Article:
Nature does complicated things so we have to accept equally complicated explanations, even if they contravene what we learned when we were young.
Six and Beyond
By the 18th Century, the definition of a planet had evolved to “something which shares a common centre of mass with the Sun and has a fixed elliptical orbit”. In fairness, that definition is a mouthful so “things which orbit the Sun” will do in a pinch. And there were six planets rather than five, because Earth was one of them.
Then in 1781, the astronomer William Herschel discovered that one of the dimmest stars visible to the naked eye does the retrograde-motion thing. By carefully measuring its position with a telescope, Herschel realised this object wasn’t a star at all, it was orbiting our Sun. This made Herschel the first person in modern history to discover a planet, yielding Mercury, Venus, Earth, Mars, Jupiter, Saturn and George.
The name George didn’t catch on in France however, where King George was despised, so it was eventually renamed after the God of the sky: Uranus. One of the most majestic and powerful figures in classical mythology. Today, it has come to mean something else...well...strictly speaking it should be pronounced “yor-ann-us” but the other way is definitely more fun. As a physics teacher I’m pretty sure I’ve heard every permutation of this joke but I have to be honest, I still find Uranus hilarious.
Then in 1801, Giuseppe Piazzi discovered the eighth planet, Ceres, lurking between Jupiter and Mars. Ceres was the smallest planet discovered to date, at least ten times smaller than the moon, but it orbited the Sun just like the others, so Jupiter was bumped down the list to become the sixth planet, Saturn the seventh and so on. Inconvenient, but as a scientist you change your view when the data forces you.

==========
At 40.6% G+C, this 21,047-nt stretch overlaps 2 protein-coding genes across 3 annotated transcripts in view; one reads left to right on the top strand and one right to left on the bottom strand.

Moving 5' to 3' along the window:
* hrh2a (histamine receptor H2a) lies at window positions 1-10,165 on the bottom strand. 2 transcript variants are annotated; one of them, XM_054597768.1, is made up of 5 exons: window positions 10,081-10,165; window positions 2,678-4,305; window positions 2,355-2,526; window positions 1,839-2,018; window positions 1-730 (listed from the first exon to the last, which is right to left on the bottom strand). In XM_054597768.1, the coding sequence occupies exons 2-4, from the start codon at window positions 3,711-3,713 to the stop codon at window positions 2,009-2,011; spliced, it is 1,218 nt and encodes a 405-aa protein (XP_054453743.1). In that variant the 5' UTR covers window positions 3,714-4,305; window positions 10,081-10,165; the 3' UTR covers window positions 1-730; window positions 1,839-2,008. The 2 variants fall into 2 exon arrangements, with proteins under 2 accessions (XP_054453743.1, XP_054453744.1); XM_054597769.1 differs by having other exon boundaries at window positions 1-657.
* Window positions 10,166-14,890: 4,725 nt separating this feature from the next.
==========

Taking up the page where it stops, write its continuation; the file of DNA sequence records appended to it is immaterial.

A few months later Heinrich Olbers discovered another planet at the same distance to the Sun, which he named Pallas. Then in 1804 Karl Harding discovered Juno. In 1807 Olbers discovered Vesta and in 1845 Karl Hencke discovered Astraea.
The thirteenth planet was a little different though. This one was discovered by equation rather than telescope. In 1821, Alexis Bouvard was taking precise measurements of Uranus (hur hur hur) and found that it didn’t move in a standard ellipse. Instead, it seemed to be pulled to the side as if there were another object attracting it and in 1846 Johann Galle finally observed it with a telescope, giving us Neptune.
Then Karl Hencke discovered the planet Hebe in 1847 along the same Mars/Jupiter orbit as most of the others. The fifteenth, Iris, was discovered the same year by John Russell Hind, the sixteenth, Metis, in 1848 by Andrew Graham and the seventeenth, Hygiea, in 1949 by Annibale Gasparis. Hold on a moment...
Back up, back up
Any textbook on astronomy in the 1850s would have listed our solar system as boasting seventeen planets. But as our telescopes got better we discovered more and more objects floating between Mars and Jupiter and by the 1860s there were over a hundred of them, which led to a problem.
When people heard the word “planet” they imagined great big round things with their own orbits, not scraggly space-debris circling the Sun like a moat around a castle. Either we kept the definition of planet to mean “thing which goes round the Sun” or we start using it the way the general public used it, even though it would disqualify the rocks between Mars and Jupiter. After much deliberation we went with the second option.
Although never formally defined, astronomers started using the word planet to refer to what the general public thought the word meant. This meant we needed a new word for the thousands of rocky clumps swimming between Mars and Jupiter and the term “asteroid” was coined.
Really, the problem arose because language evolves slower than Scientific knowledge. We get a word like planet in our vocabulary and it hangs around for hundreds of years, colouring our perceptions. If we discover that reality has nuances to it, we either keep using the old terminology or we invent a new word to describe the stuff we didn’t originally know was there.
The goofy story about Pluto